Lt. Gov. John Fetterman of Pennsylvania, the Democratic Senate nominee who has been off the campaign trail for more than two months after having a stroke in mid-May, told his hometown newspaper this week that he hopes to return to in-person campaigning “very soon” even as he acknowledged some persisting health effects.
“I would never be in this if we were not absolutely, 100 percent able to run fully and to win — and we believe that we are,” Mr. Fetterman told The Pittsburgh Post-Gazette on Wednesday, his first interview since falling ill.
Mr. Fetterman had a stroke days before the Democratic primary in May and had a pacemaker and defibrillator implanted on the day of the primary. At the time, his campaign described the move as a standard procedure that would address “the underlying cause of his stroke, atrial fibrillation.” In early June, his campaign acknowledged that he also had a heart condition called cardiomyopathy, which can lead to heart failure, and his doctor said he had appeared to have left other heart issues untreated for years.
Mr. Fetterman said he “almost died” and vowed to focus on his recovery before returning to the trail.
Since then, his campaign has kept up an aggressive and attention-grabbing social media and television presence, painting his Republican opponent, Mehmet Oz, as more at home in New Jersey than Pennsylvania. But the public has seen little from Mr. Fetterman, save for the occasional brief video.
In the Post-Gazette interview, which was conducted by video — and Mr. Fetterman used closed captioning to ensure he did not miss words, the paper said — the candidate said he was walking four to five miles a day, participating in campaign strategy sessions and is now increasingly attending fund-raisers, with several scheduled for this week. He greeted volunteers in person recently, and he also said he was working with a speech therapist.
“I might miss a word every now and then in a conversation, or I might slur two words. Even then, I think that’s infrequent,” Mr. Fetterman told the paper. “So I feel like we are ready to run.”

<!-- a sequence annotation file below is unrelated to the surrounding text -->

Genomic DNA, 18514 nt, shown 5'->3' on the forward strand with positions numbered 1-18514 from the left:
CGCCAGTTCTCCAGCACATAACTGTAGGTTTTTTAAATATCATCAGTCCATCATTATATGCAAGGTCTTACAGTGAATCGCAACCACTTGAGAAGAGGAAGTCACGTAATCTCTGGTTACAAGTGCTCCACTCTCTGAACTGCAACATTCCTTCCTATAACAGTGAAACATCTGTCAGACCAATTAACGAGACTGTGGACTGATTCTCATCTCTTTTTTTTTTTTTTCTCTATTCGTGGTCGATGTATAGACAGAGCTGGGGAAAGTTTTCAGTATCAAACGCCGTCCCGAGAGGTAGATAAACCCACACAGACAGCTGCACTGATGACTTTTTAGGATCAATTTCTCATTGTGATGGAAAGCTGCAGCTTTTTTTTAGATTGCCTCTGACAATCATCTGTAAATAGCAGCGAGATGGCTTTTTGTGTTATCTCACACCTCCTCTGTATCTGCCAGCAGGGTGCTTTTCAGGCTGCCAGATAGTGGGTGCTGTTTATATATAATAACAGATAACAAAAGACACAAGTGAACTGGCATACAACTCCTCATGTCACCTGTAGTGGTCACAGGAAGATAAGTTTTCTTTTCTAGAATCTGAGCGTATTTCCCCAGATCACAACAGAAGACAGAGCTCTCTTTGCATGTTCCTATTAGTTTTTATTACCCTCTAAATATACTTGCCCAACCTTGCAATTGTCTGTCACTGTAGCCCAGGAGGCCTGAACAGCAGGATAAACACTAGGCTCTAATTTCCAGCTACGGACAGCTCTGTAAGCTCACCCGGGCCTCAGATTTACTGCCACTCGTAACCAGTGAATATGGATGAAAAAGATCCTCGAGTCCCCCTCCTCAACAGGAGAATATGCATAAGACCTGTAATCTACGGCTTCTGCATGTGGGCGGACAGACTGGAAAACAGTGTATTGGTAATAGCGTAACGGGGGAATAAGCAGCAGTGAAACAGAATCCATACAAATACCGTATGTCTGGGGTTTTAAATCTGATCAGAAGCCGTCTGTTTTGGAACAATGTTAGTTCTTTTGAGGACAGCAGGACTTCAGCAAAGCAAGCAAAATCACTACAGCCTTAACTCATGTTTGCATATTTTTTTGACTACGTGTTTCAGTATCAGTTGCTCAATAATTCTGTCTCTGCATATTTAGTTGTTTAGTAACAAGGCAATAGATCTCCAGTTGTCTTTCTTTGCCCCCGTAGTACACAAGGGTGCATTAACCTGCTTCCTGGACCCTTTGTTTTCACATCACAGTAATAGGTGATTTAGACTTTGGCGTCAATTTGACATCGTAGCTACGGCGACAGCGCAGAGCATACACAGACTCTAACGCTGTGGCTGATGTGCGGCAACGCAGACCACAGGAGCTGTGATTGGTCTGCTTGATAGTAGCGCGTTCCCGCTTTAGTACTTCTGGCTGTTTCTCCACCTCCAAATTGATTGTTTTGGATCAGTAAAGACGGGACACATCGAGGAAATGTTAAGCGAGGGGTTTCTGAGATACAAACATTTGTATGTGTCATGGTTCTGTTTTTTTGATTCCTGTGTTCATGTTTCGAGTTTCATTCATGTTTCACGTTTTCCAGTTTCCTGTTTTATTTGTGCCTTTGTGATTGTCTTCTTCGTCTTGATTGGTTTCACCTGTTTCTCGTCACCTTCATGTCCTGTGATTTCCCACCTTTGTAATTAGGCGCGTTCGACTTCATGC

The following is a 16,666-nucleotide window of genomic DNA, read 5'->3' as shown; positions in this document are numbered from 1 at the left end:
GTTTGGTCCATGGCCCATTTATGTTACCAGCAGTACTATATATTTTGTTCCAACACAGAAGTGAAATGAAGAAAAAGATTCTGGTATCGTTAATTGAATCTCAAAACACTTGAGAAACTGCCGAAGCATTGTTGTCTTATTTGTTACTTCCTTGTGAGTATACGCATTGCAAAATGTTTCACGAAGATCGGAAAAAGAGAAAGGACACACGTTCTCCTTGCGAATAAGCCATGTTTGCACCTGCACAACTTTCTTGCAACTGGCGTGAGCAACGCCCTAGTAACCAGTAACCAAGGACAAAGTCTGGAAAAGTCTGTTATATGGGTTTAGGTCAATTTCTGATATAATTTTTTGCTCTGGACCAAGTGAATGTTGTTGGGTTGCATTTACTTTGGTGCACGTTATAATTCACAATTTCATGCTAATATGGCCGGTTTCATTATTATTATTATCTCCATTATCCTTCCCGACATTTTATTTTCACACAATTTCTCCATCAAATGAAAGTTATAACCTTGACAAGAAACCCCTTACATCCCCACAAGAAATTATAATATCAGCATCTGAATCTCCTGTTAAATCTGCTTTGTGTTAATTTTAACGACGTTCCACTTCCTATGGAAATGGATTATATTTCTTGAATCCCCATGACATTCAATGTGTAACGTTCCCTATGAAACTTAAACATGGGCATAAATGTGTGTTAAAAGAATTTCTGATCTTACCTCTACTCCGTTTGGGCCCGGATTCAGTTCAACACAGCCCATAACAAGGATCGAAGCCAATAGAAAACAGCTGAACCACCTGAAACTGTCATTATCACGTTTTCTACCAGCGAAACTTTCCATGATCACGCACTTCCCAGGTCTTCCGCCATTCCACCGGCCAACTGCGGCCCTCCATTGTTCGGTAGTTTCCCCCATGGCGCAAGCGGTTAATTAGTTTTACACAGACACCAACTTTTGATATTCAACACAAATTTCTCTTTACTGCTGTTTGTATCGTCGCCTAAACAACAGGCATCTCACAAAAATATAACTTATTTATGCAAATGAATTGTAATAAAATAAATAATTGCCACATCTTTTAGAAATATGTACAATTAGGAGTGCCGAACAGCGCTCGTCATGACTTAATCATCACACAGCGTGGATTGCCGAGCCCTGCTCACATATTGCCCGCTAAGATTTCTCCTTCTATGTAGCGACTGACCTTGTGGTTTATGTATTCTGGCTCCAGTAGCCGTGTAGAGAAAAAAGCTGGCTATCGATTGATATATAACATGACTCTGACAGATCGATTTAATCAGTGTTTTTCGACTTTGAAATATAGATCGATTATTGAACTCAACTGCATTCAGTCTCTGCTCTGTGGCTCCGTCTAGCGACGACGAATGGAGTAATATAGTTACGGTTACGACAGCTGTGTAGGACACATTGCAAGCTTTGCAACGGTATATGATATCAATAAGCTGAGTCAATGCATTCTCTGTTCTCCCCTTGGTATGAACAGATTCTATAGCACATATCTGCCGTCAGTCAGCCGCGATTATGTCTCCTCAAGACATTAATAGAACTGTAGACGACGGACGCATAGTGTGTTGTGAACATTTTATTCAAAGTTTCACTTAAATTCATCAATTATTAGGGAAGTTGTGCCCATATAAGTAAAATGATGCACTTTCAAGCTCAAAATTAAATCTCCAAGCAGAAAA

He stressed that “physically, I have no limits,” though he also acknowledged that “my hearing is still a little bit not perfect.”
Several people who attended a virtual fund-raiser with Mr. Fetterman recently said they were encouraged to see that he seemed to be improving, but also said that he did not sound quite like he did before the stroke — as Mr. Fetterman has implicitly acknowledged.
“We saw a candidate whom we all support but who was still recovering,” said Phyllis Snyder, a board member of J Street, the liberal Israel-focused organization. J Street Pennsylvania and the organization’s political arm were listed as hosting the fund-raiser. “We hope that that will continue. But he was very engaged.”
She added that Mr. Fetterman typically “speaks what’s on his mind. I’d say he was just a little more measured and careful.”
Other attendees said it was occasionally evident when he was reaching for a word.
“I don’t think he’s totally back yet,” said Ed Feinstein, a lawyer in Pittsburgh who also attended the event. “But he was animated, and he answered questions.”
“He seemed to have energy,” he added, “which I’d been worried about.”
Indeed, plenty of Pennsylvania Democrats have privately been anxious about when Mr. Fetterman will return to making public appearances. He has led a number of public polls over Dr. Oz, who faces challenges with his own base. But Pennsylvania is a highly competitive state, and may represent Democrats’ best chance to pick up a seat.
Given the stakes of the election and the intense nature of running a statewide contest, Mr. Feinstein said that “I came away encouraged. But I’m still concerned.”
“A lot of his appeal is when you see him,” he continued. “He needs to get out there and talk to people in small and larger groups. And that’s grueling, there’s no question about it.”
In a statement, Mr. Fetterman’s spokesman, Joe Calvello, said Mr. Fetterman was “doing incredibly well for a guy who had a stroke two months ago and is well on his way to a full recovery.”
Noting Mr. Fetterman’s own assessment of his health, he continued, “he will occasionally miss a word or slur a word now and then. This is all part of the recovery process.”
And certainly, he is not the first politician to suffer a stroke or heart problems. Former Vice President Dick Cheney had a defibrillator implanted in 2001. He finished two terms in the White House, including a re-election battle in 2004.
In a sign of accelerating activity, Mr. Fetterman is set to attend three in-person fund-raisers in Philadelphia on Thursday, Mr. Calvello confirmed.